I need to own it.
To do otherwise is to bear false witness.
If someone were to challenge my position as the ‘leader’ of this ‘ministry’ called Christianity Without The Insanity because of my past sins, claiming it makes me unworthy to lead, I would only make it infinitely worse by claiming it never happened, or that I don’t remember. What would that make me in the eyes of my followers? A fake. A phony.
(Now we could get into the whole discussion of how I feel I don’t really ‘lead’ CWOTI, I don’t, it’s a community and I’m just part of it, but that’s off on another tangent.)
To be ‘real’, to be ‘sincere’, to be ‘human’, to be a follower of Christ, I am compelled to acknowledge the past. And while I believe I am forgiven by God and my family, I must also accept the consequences of the choices of those around me.
And such is the state of our politics in this country at this time.
Kavanaugh, Ellison, Trump, and whomever else we are talking about, are we looking at people who are being sincere about their past? Are they owning the actions of their past selves and making a case for their current selves? Or are they dodging? Distracting? Are they sincere? Or slimy?
This rant isn’t really about making a conclusion. It’s about how should we go forward.
I never really spoke about the accusers. In my opinion, that isn’t the point here. By default I believe that those that claim to be a victim should automatically be believed. At the same time we have the legal concept of “innocent until proven guilty”. Those two things are not incompatible. If I accuse my neighbor of stealing my ladder, he will either have the ladder or not. Until it’s proven that my ladder is in his possession, he’s innocent. My claim is neither true or false, it just IS. Until it’s investigated we can’t know.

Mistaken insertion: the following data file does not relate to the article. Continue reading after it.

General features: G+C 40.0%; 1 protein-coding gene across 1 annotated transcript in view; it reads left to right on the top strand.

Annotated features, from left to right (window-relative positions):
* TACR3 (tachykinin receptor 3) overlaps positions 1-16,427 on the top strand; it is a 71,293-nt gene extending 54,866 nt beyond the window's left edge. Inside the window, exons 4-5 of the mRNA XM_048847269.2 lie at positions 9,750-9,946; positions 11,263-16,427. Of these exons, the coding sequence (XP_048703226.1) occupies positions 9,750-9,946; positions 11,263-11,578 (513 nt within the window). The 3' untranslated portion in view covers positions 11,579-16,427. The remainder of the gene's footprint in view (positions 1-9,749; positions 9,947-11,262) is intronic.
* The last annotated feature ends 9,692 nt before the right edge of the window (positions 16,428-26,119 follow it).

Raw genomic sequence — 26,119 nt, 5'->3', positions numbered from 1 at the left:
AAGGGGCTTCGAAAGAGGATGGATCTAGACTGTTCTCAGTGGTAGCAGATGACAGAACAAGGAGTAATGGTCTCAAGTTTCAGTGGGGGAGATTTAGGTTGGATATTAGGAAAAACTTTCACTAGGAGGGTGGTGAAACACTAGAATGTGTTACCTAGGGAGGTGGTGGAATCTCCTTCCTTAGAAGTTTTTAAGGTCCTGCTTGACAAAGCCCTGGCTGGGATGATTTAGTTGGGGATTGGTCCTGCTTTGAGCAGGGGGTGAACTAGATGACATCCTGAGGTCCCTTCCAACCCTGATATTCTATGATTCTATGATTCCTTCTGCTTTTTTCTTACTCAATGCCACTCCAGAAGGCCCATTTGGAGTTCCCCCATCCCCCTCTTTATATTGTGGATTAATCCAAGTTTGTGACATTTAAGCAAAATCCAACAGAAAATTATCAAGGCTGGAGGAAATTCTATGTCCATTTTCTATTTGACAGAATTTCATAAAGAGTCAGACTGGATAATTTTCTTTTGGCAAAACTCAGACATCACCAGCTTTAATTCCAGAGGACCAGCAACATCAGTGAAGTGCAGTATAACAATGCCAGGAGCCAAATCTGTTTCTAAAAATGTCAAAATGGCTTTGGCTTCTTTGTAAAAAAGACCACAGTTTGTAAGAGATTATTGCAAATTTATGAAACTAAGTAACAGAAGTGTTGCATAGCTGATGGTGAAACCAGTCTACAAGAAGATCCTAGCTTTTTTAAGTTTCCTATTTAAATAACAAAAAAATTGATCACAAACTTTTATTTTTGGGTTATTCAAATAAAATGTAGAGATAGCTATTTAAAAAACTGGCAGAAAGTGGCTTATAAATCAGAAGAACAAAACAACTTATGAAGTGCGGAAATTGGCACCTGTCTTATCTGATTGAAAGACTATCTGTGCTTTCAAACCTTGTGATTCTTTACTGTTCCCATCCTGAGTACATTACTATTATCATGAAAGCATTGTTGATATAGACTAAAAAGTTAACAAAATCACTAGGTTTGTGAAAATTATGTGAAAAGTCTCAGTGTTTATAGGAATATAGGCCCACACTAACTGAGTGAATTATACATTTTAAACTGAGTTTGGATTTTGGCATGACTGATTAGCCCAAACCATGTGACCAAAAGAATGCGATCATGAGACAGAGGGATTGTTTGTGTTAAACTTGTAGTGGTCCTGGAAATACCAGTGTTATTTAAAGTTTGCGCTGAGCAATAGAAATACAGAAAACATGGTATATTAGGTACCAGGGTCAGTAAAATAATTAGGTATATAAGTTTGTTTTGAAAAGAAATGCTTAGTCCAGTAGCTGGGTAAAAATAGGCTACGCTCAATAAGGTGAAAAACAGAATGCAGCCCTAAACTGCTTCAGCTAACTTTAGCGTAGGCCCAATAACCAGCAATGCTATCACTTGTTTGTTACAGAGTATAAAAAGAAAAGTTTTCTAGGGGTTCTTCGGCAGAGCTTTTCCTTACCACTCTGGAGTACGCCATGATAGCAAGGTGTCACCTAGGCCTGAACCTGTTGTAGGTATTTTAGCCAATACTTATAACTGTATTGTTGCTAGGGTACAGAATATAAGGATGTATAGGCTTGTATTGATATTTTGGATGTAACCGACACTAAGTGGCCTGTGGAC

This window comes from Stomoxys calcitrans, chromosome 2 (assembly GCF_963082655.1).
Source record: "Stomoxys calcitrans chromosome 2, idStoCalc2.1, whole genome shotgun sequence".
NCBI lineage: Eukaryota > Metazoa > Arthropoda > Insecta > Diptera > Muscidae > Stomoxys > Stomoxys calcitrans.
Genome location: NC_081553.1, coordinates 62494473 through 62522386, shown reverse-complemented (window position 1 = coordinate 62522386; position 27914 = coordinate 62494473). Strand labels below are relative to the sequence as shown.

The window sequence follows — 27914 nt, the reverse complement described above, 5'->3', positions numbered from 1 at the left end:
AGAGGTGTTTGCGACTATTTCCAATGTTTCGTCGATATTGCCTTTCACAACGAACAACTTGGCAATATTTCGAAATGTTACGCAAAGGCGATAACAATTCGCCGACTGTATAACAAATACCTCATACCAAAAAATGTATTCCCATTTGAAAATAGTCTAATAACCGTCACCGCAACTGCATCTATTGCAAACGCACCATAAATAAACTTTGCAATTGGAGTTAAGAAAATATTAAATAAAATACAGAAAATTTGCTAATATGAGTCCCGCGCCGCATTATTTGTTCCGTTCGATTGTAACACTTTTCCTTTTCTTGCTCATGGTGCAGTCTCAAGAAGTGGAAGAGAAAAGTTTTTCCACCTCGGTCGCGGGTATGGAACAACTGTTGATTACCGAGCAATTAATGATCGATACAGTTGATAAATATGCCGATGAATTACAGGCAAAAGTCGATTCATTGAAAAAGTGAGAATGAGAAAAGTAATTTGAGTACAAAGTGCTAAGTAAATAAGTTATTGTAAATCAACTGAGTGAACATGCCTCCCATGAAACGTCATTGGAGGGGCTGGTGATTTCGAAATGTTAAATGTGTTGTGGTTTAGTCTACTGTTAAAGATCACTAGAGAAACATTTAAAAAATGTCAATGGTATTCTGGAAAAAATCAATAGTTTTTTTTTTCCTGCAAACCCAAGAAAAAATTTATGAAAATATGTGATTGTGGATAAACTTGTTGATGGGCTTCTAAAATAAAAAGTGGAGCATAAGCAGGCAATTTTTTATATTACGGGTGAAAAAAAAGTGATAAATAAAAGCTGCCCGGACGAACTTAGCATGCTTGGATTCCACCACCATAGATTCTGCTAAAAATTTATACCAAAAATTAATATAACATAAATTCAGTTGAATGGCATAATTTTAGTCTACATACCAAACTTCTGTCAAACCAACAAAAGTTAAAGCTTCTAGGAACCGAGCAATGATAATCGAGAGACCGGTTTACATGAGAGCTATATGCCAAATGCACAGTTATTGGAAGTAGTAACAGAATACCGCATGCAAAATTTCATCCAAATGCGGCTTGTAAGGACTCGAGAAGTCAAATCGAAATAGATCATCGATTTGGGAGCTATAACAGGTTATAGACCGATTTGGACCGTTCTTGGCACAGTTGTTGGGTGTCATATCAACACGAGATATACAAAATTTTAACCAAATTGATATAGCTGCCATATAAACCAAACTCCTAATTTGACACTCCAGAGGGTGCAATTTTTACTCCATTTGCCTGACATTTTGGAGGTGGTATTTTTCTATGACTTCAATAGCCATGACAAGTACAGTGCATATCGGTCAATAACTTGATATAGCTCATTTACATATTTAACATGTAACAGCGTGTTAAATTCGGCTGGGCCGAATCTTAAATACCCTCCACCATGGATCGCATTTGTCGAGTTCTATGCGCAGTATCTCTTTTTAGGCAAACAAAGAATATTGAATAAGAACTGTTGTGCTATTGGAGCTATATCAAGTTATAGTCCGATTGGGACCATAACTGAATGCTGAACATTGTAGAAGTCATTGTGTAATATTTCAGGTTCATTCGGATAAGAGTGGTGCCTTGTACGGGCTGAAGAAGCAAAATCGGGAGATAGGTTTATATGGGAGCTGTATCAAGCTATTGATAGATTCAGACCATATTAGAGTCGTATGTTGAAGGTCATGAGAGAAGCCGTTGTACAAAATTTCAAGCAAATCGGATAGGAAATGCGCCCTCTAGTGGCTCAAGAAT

And that’s how we should proceed. Believe the accusers insofar as we actually hear them out and investigate their claims. And the accused should cooperate with that action.
If someone were to accuse me of the thing I admitted to above, an investigation wouldn’t turn up any evidence. Except the testimony of one or two people. It would be up to a judge or jury to decide what is true or not. (Except in my case I would own it.)
I’m all over the place here. I’m not going to edit this. My brain is going a mile a minute. I’m angry and frustrated and disgusted by the whole situation playing out on our national stage.
Just own it. Own your past. It’s part of you even if you’ve been forgiven. It’s what has brought you to the place you are now. Own it, accept it, and accept the consequences of your poor choices.
That’s it. That’s all. Rant over. Carry on.